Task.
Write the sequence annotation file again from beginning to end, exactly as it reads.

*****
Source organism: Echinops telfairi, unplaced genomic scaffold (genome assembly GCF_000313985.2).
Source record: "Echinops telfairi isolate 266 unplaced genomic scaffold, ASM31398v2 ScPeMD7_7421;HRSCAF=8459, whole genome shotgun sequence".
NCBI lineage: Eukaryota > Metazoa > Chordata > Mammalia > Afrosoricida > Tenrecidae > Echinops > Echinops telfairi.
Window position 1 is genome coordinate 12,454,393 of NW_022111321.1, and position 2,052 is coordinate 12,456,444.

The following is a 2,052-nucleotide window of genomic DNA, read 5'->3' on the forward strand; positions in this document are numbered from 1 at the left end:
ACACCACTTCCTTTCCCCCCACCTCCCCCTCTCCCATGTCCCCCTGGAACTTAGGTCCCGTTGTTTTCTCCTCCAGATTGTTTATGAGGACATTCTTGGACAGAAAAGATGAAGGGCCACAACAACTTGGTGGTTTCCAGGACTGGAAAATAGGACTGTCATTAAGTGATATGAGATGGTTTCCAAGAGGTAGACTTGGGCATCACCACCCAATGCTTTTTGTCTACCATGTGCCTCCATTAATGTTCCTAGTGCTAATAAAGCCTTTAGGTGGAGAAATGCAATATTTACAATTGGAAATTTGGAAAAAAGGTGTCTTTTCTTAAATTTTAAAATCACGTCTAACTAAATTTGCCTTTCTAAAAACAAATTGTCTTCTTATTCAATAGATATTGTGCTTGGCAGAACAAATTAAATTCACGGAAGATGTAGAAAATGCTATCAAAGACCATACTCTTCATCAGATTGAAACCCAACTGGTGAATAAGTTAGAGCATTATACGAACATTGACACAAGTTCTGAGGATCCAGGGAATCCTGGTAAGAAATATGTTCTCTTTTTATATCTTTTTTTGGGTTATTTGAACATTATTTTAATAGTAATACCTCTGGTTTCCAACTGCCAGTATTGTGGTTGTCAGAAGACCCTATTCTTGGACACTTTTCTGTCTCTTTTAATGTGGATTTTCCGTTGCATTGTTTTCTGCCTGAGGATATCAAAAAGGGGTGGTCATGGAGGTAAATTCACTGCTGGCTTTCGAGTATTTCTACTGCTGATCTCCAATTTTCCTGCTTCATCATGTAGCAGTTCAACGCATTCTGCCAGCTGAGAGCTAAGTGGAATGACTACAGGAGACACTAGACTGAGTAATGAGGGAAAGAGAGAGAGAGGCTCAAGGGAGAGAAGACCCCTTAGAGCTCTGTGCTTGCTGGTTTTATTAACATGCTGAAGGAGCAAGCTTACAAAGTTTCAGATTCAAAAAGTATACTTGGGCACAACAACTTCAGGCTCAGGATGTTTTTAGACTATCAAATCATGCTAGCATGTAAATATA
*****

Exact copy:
Source organism: Echinops telfairi, unplaced genomic scaffold (genome assembly GCF_000313985.2).
Source record: "Echinops telfairi isolate 266 unplaced genomic scaffold, ASM31398v2 ScPeMD7_7421;HRSCAF=8459, whole genome shotgun sequence".
NCBI lineage: Eukaryota > Metazoa > Chordata > Mammalia > Afrosoricida > Tenrecidae > Echinops > Echinops telfairi.
Window position 1 is genome coordinate 12,454,393 of NW_022111321.1, and position 2,052 is coordinate 12,456,444.

The following is a 2,052-nucleotide window of genomic DNA, read 5'->3' on the forward strand; positions in this document are numbered from 1 at the left end:
ACACCACTTCCTTTCCCCCCACCTCCCCCTCTCCCATGTCCCCCTGGAACTTAGGTCCCGTTGTTTTCTCCTCCAGATTGTTTATGAGGACATTCTTGGACAGAAAAGATGAAGGGCCACAACAACTTGGTGGTTTCCAGGACTGGAAAATAGGACTGTCATTAAGTGATATGAGATGGTTTCCAAGAGGTAGACTTGGGCATCACCACCCAATGCTTTTTGTCTACCATGTGCCTCCATTAATGTTCCTAGTGCTAATAAAGCCTTTAGGTGGAGAAATGCAATATTTACAATTGGAAATTTGGAAAAAAGGTGTCTTTTCTTAAATTTTAAAATCACGTCTAACTAAATTTGCCTTTCTAAAAACAAATTGTCTTCTTATTCAATAGATATTGTGCTTGGCAGAACAAATTAAATTCACGGAAGATGTAGAAAATGCTATCAAAGACCATACTCTTCATCAGATTGAAACCCAACTGGTGAATAAGTTAGAGCATTATACGAACATTGACACAAGTTCTGAGGATCCAGGGAATCCTGGTAAGAAATATGTTCTCTTTTTATATCTTTTTTTGGGTTATTTGAACATTATTTTAATAGTAATACCTCTGGTTTCCAACTGCCAGTATTGTGGTTGTCAGAAGACCCTATTCTTGGACACTTTTCTGTCTCTTTTAATGTGGATTTTCCGTTGCATTGTTTTCTGCCTGAGGATATCAAAAAGGGGTGGTCATGGAGGTAAATTCACTGCTGGCTTTCGAGTATTTCTACTGCTGATCTCCAATTTTCCTGCTTCATCATGTAGCAGTTCAACGCATTCTGCCAGCTGAGAGCTAAGTGGAATGACTACAGGAGACACTAGACTGAGTAATGAGGGAAAGAGAGAGAGAGGCTCAAGGGAGAGAAGACCCCTTAGAGCTCTGTGCTTGCTGGTTTTATTAACATGCTGAAGGAGCAAGCTTACAAAGTTTCAGATTCAAAAAGTATACTTGGGCACAACAACTTCAGGCTCAGGATGTTTTTAGACTATCAAATCATGCTAGCATGTAAATATA